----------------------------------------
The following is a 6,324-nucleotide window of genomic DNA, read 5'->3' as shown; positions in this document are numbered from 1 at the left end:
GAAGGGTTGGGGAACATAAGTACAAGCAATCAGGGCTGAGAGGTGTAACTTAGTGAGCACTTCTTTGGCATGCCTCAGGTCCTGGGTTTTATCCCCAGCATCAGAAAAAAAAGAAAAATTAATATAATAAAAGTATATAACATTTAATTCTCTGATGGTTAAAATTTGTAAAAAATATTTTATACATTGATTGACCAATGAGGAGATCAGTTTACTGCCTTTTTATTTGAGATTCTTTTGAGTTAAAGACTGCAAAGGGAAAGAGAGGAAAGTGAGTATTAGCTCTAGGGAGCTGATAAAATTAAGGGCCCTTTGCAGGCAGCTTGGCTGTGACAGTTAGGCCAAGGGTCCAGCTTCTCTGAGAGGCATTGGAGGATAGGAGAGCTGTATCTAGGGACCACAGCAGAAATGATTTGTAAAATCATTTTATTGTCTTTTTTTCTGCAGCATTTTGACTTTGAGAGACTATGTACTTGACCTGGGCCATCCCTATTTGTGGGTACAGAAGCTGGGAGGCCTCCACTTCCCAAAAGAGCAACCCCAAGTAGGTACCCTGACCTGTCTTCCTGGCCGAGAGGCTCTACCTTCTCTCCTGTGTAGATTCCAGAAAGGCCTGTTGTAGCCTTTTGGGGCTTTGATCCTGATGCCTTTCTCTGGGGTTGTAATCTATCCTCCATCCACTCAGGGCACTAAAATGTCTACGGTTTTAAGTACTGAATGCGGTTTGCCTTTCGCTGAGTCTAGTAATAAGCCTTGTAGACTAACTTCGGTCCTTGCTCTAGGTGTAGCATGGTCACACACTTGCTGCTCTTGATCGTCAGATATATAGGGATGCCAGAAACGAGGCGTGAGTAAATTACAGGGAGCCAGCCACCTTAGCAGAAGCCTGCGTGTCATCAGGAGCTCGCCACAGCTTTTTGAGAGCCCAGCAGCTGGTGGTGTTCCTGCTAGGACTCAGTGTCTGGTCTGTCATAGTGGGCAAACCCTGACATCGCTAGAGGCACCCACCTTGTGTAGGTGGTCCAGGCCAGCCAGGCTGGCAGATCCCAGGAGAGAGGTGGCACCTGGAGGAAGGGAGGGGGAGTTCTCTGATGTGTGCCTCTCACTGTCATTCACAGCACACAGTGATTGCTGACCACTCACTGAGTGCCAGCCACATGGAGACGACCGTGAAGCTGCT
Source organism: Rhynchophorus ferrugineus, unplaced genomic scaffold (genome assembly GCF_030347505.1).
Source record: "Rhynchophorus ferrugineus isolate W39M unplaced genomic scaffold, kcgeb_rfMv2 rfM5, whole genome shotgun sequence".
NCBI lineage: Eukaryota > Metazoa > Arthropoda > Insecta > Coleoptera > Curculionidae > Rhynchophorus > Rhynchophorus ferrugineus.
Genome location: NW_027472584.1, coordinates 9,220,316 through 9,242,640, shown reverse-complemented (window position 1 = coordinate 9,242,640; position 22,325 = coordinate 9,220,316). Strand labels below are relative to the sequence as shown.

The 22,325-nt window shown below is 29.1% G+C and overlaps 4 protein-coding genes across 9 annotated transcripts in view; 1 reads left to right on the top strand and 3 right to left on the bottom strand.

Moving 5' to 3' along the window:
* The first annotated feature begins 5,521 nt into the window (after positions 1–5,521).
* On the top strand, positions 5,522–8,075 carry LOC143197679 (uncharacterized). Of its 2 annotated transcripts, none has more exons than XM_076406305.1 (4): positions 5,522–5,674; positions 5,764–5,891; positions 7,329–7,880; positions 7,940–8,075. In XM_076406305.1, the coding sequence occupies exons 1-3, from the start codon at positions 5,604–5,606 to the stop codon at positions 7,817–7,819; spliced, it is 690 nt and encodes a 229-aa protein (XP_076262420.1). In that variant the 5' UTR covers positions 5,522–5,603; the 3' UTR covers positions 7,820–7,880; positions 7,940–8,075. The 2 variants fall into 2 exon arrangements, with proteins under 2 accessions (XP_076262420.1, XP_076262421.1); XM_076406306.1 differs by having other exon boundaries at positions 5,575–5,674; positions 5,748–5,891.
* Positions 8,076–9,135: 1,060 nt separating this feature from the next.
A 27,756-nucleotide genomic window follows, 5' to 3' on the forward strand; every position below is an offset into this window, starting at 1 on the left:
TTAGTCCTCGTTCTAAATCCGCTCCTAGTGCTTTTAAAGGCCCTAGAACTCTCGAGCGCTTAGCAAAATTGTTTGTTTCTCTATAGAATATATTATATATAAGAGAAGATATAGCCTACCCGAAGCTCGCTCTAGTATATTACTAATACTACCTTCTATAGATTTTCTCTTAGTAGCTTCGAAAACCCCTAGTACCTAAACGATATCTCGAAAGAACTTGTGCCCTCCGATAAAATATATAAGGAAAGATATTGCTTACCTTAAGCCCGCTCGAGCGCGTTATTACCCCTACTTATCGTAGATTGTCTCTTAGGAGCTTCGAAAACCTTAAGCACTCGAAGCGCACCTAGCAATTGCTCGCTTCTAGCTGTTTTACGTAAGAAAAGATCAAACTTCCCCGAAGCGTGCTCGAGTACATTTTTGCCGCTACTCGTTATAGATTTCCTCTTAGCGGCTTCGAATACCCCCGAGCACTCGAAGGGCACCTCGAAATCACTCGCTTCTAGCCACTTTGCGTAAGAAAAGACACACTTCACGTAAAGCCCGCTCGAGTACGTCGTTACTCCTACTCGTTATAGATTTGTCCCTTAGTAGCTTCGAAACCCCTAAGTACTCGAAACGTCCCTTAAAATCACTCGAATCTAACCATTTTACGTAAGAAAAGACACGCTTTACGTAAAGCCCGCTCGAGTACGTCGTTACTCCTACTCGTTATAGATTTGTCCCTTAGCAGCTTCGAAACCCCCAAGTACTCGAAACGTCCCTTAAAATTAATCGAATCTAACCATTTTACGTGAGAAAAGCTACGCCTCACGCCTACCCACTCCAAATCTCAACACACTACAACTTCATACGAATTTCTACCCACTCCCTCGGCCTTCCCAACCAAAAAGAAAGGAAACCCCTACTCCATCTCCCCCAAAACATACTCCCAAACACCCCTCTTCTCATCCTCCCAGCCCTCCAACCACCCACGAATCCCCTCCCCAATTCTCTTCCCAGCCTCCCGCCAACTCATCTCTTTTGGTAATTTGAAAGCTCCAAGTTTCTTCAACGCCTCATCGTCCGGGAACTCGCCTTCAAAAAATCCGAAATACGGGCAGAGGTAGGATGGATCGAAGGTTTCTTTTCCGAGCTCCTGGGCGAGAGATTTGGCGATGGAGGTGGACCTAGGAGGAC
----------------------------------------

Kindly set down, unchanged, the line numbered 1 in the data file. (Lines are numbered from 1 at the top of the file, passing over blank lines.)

The following is a 6,324-nucleotide window of genomic DNA, read 5'->3' as shown; positions in this document are numbered from 1 at the left end: